Puppy Adolescence

Michael Baugh CDBC, CPDT-KSA

They grow up so fast.  But honestly, some puppies just can’t grow up fast enough.  They go from cute to incorrigible in no time.  Then they seem to get stuck, for months, or for years.

We call it puppy adolescence, probably because it so horrifically mirrors human adolescence.  Our dear sweet puppies who followed us around and learned their manners so quickly, suddenly go wild.  A dear client of mine said she hardly recognized her own dog when he suddenly went rogue at the pet  store.  Atticus was a 5-month-old Rhodesian Ridgeback, and a model puppy.  Then in aisle 7 he met a boxer who he absolutely had to play with, right there, right away.  Atticus learned in that very moment that he’d grown in size and strength.  He pulled hard on his leash to reach the other dog (who was barking and growling, by the way) and gave my client’s shoulder a good hard strain.

Welcome to the next year of your life with an adolescent puppy.

The early months of puppy development are all about teaching him that the world is a safe place.  Before they come into our lives, puppies learn to interact with siblings and their mother.  We hope they also have healthy interactions with humans in their birth homes (dogs born on the streets and in puppy mills aren’t so lucky).  Once they come to us, we introduce them to the various types of people and human activities they will encounter throughout their adult lives.  The goal here is to show them that those crazy humans and their weird ways are really quite safe and great fun for puppies.  We coo, praise, and offer lots of tasty treats.

By 4 ½ to 5 months, our best efforts have produced calm and confident young dogs.  We’ve been to puppy class for some beginner manners.  Potty training and puppy biting are both under control.  Now we have a developing dog who is growing in size and intelligence.  They’ve had a taste of the exciting world, and they are hungry for more.

Atticus already weighs 45 lbs.  He’s strong, and he’s sharp.  He’s also is a savvy learner.  That’s good news because Atticus has an excellent early history figuring out how to respond appropriately to humans, especially his human family.  That can be a double-edged sword though, because Atticus is also quick to learn what to do to get his way in general.  For example, jumping up on counter tops gets him free snacks (sometimes).  And, pulling toward that boxer in the cat toy aisle gets him closer to an impromptu play date.  Our adolescent dogs discover that behavior pays.  Good behavior or bad, those are our labels.  It’s all the same to our dogs.  Whatever behavior works is good for them.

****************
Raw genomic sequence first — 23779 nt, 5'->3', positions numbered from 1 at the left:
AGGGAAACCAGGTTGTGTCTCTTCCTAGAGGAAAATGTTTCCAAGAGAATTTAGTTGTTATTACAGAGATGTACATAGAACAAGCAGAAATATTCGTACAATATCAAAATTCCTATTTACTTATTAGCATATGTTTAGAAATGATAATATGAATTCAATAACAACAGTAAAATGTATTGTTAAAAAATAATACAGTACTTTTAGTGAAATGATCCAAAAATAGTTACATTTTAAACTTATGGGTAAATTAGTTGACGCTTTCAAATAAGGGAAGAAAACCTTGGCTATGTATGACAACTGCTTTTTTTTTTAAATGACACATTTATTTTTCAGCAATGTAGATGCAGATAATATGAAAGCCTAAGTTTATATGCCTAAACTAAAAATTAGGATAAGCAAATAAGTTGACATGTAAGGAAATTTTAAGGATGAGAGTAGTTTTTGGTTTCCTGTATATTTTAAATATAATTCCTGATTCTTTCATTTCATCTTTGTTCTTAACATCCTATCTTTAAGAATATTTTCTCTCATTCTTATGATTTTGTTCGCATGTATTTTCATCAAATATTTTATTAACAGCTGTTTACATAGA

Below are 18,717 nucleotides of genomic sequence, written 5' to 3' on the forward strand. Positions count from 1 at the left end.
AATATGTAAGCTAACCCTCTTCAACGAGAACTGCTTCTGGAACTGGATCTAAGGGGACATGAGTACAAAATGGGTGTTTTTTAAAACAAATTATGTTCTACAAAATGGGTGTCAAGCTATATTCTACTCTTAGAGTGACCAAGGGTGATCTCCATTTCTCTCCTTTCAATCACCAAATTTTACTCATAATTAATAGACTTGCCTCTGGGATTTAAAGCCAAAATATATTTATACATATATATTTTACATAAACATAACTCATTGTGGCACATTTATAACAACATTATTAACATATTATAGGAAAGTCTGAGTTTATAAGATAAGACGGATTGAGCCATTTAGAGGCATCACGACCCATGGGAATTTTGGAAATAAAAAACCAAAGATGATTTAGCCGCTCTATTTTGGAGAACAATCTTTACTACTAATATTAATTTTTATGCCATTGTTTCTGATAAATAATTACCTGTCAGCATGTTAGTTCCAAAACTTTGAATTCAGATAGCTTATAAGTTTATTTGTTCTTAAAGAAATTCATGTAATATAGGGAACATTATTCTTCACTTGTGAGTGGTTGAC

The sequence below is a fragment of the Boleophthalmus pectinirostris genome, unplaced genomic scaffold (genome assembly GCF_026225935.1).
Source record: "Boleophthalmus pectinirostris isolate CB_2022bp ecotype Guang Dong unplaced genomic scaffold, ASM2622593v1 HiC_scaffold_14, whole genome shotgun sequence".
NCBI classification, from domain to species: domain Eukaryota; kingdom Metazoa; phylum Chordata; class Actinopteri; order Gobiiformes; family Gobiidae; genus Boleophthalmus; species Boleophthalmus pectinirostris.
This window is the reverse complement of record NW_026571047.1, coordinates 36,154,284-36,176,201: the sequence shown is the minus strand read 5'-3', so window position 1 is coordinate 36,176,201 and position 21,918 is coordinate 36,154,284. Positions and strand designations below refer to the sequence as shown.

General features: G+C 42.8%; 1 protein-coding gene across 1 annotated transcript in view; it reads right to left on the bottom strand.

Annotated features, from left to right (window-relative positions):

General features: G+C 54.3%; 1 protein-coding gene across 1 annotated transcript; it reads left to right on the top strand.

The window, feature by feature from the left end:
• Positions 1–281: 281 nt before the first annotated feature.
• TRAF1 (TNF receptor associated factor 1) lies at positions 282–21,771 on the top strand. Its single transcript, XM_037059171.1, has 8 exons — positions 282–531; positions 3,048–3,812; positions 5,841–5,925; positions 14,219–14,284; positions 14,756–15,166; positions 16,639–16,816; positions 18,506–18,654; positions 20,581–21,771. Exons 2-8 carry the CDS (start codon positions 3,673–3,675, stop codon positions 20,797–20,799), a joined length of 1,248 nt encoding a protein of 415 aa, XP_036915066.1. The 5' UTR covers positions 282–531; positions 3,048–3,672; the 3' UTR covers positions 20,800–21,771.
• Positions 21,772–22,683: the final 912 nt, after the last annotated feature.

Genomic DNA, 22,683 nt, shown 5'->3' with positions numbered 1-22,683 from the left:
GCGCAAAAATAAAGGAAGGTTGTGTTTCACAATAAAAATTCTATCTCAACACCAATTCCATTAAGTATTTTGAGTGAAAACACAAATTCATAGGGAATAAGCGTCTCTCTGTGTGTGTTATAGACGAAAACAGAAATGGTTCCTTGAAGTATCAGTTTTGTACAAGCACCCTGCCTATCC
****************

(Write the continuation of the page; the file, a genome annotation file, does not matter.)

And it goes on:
Helping your dog through adolescence is similar to getting him through early puppyhood.  It’s all about structure, and setting your dog up to succeed.  But the specifics are a bit different.

  1. Focus on what you want your dog to do, not what you don’t want him to do.  Teach him skills and practice daily. For puppy people who have already been training, much of this will be review.  Start thinking about basic manners as solutions to problem behaviors.  Sit prevents jumping on people.  Down teaches your dog to relax and slow down hyperactivity. Coming when called averts many varieties of mischief away from you.  Eye contact while on-leash prevents pulling and lunging.  Reinforce the behavior you want and you will get more of it.
  2. Teach impulse control.  Stay, leave it, and drop it are all good starts.  Just remember point one: focus on what you want your dog to do.  Impulse control isn’t about your yelling “no.”  Stay means your dog holds his position and focus on you.  Reinforce this activity.  Leave it means your dog takes is eyes off of trouble and looks at you instead.  Clicker training is a great way to teach him to do that reliably when you call “leave it.”  Drop it is also an activity.  Release the object in your mouth.  Yes!  Good dog!
  3. Turn play into learning.  Our adolescent dogs are eager for activity and play.  Integrate playtime and training time.  You can reinforce all of the lessons above with tug, fetch, and other types of play.  Experiment and see what your dog wants to work for.  You can also use treats.

Exercise and a healthy diet are also very important.  You might want to ask your vet if your dog’s breed and overall physical development are appropriate for dog sports like beginner agility, fly ball, or dock diving.

Now, pause for a moment.  Imagine who you want your adolescent dog to become.    Think about walking your dog down the path toward that goal.  What will you teach him along the way?  How will you let him know when he’s getting it right – smiles, praise, clicker train, play?  Choose to let the bad stuff fall to the wayside.  You already know that punishing behavior gives it too much of your attention.  Watch your dog grow in size and strength, but also in spirit and maturity.  Imagine the noble old dog he will someday be.

You will make it through your puppy’s adolescence.  I bet you’ll even forget how hard it was.  If you’re like me, you’ll wish time had moved more slowly.  Darned if the little guy didn’t grow up too fast.

(This blog originally published on Chron.com)